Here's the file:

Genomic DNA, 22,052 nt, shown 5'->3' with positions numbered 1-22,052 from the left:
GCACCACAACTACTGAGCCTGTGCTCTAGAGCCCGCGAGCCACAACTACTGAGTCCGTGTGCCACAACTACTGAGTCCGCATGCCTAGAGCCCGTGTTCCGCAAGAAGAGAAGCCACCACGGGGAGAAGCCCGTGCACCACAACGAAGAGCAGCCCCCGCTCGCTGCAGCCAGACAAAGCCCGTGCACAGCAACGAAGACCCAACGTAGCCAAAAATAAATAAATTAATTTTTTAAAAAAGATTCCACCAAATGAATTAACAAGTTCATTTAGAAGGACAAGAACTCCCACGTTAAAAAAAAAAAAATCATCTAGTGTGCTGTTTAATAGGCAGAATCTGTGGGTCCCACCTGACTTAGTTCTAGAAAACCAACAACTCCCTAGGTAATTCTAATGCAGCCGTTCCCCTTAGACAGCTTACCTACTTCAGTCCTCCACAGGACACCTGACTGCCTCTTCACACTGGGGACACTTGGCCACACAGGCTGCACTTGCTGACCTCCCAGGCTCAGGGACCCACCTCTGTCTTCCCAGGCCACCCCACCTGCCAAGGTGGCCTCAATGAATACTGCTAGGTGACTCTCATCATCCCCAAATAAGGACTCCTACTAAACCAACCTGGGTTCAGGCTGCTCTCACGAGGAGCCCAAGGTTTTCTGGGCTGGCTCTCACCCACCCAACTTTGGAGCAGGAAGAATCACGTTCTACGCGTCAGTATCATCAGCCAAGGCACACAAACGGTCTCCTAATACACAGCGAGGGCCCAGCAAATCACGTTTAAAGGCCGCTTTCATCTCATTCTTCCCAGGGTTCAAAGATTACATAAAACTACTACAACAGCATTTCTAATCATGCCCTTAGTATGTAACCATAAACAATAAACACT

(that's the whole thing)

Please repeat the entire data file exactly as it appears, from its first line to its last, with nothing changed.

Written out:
Genomic DNA, 22,052 nt, shown 5'->3' with positions numbered 1-22,052 from the left:
GCACCACAACTACTGAGCCTGTGCTCTAGAGCCCGCGAGCCACAACTACTGAGTCCGTGTGCCACAACTACTGAGTCCGCATGCCTAGAGCCCGTGTTCCGCAAGAAGAGAAGCCACCACGGGGAGAAGCCCGTGCACCACAACGAAGAGCAGCCCCCGCTCGCTGCAGCCAGACAAAGCCCGTGCACAGCAACGAAGACCCAACGTAGCCAAAAATAAATAAATTAATTTTTTAAAAAAGATTCCACCAAATGAATTAACAAGTTCATTTAGAAGGACAAGAACTCCCACGTTAAAAAAAAAAAAATCATCTAGTGTGCTGTTTAATAGGCAGAATCTGTGGGTCCCACCTGACTTAGTTCTAGAAAACCAACAACTCCCTAGGTAATTCTAATGCAGCCGTTCCCCTTAGACAGCTTACCTACTTCAGTCCTCCACAGGACACCTGACTGCCTCTTCACACTGGGGACACTTGGCCACACAGGCTGCACTTGCTGACCTCCCAGGCTCAGGGACCCACCTCTGTCTTCCCAGGCCACCCCACCTGCCAAGGTGGCCTCAATGAATACTGCTAGGTGACTCTCATCATCCCCAAATAAGGACTCCTACTAAACCAACCTGGGTTCAGGCTGCTCTCACGAGGAGCCCAAGGTTTTCTGGGCTGGCTCTCACCCACCCAACTTTGGAGCAGGAAGAATCACGTTCTACGCGTCAGTATCATCAGCCAAGGCACACAAACGGTCTCCTAATACACAGCGAGGGCCCAGCAAATCACGTTTAAAGGCCGCTTTCATCTCATTCTTCCCAGGGTTCAAAGATTACATAAAACTACTACAACAGCATTTCTAATCATGCCCTTAGTATGTAACCATAAACAATAAACACT